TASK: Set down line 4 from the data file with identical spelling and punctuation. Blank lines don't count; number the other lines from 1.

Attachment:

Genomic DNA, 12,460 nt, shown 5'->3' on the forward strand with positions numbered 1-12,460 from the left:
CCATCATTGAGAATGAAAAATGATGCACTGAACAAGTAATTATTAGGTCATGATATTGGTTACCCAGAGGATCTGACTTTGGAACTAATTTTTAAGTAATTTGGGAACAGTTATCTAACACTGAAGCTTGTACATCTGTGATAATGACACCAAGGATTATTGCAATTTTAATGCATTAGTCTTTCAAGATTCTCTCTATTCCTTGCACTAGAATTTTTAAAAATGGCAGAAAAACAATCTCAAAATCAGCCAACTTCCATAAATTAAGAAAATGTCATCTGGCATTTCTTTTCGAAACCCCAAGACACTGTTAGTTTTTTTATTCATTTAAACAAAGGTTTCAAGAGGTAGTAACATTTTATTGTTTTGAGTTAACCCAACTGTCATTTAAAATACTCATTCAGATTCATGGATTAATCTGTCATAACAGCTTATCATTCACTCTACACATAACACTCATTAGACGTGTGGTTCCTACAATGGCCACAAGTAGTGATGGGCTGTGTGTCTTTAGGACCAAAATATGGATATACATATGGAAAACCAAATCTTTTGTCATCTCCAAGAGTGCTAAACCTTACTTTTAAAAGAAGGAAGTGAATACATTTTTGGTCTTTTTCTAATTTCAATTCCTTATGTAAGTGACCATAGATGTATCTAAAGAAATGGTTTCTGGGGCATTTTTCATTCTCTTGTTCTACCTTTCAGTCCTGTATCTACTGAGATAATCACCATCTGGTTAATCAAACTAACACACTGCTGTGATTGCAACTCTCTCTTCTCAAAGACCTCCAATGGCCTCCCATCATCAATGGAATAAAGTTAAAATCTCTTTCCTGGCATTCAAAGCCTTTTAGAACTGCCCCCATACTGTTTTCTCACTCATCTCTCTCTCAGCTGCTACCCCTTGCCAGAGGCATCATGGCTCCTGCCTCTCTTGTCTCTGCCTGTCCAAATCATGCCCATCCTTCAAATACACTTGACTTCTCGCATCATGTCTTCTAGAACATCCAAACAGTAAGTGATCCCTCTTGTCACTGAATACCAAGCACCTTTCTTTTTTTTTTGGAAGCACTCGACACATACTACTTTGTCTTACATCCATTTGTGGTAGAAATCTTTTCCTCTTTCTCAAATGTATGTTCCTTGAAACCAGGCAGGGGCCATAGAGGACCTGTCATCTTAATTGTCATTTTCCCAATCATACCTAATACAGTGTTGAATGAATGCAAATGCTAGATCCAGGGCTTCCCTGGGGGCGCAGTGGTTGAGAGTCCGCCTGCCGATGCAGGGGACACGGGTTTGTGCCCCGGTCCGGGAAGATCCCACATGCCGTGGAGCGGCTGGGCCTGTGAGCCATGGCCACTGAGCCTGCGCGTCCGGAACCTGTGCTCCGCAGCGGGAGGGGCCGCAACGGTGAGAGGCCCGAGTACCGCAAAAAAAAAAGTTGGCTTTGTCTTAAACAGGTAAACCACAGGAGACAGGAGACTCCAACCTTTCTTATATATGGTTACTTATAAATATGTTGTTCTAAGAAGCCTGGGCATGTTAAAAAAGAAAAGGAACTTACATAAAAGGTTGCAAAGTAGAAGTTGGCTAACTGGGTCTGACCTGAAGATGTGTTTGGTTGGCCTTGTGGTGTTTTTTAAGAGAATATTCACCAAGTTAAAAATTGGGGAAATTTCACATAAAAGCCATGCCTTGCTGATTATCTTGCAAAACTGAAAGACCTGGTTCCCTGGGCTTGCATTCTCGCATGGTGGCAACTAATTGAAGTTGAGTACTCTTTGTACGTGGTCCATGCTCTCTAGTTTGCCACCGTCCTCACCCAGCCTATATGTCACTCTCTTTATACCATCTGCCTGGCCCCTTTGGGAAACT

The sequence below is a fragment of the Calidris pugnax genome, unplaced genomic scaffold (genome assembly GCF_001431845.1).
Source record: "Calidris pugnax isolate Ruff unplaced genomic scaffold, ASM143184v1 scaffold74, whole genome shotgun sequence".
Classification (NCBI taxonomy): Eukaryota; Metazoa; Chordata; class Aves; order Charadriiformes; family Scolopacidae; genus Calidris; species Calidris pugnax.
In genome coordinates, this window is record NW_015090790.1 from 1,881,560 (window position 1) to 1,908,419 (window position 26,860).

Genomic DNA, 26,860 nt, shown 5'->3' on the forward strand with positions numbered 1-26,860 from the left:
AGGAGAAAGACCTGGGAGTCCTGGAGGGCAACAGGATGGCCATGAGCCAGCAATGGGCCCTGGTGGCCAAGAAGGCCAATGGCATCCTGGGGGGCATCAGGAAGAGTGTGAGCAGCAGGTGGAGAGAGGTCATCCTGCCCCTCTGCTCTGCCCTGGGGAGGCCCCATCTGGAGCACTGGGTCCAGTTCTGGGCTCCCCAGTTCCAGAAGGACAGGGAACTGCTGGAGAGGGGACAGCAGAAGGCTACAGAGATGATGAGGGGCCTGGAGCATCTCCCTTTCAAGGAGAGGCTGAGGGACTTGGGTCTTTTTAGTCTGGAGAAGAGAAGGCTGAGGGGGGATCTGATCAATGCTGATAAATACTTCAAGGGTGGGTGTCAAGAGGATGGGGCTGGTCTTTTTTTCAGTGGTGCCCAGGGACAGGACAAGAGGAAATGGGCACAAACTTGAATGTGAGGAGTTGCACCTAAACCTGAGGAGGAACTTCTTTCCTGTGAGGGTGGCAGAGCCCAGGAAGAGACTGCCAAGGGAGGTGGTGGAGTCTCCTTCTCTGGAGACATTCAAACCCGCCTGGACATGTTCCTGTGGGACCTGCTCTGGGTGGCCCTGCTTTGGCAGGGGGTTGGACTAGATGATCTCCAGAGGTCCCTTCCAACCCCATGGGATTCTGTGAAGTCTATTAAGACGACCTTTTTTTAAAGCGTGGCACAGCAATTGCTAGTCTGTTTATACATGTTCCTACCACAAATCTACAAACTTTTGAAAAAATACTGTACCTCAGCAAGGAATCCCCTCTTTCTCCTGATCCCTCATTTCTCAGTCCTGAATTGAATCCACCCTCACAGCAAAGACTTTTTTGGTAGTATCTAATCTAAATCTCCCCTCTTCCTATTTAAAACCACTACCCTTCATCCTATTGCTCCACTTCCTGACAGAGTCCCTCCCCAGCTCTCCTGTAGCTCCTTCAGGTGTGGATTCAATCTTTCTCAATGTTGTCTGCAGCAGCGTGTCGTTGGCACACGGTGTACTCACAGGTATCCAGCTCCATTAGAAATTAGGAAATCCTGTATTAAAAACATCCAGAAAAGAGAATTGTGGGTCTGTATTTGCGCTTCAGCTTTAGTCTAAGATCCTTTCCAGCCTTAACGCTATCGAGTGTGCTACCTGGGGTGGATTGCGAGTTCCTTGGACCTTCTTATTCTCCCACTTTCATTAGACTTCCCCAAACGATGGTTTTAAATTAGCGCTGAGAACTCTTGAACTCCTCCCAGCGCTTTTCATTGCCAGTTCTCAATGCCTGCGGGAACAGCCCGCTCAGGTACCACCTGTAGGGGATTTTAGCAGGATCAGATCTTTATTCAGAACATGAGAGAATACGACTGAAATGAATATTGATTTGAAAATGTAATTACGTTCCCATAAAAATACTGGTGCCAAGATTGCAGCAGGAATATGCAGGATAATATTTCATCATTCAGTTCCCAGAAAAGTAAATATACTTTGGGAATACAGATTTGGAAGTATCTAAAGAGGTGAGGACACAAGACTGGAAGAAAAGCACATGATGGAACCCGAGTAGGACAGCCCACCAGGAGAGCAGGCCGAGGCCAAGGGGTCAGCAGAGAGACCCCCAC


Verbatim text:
Source record: "Calidris pugnax isolate Ruff unplaced genomic scaffold, ASM143184v1 scaffold74, whole genome shotgun sequence".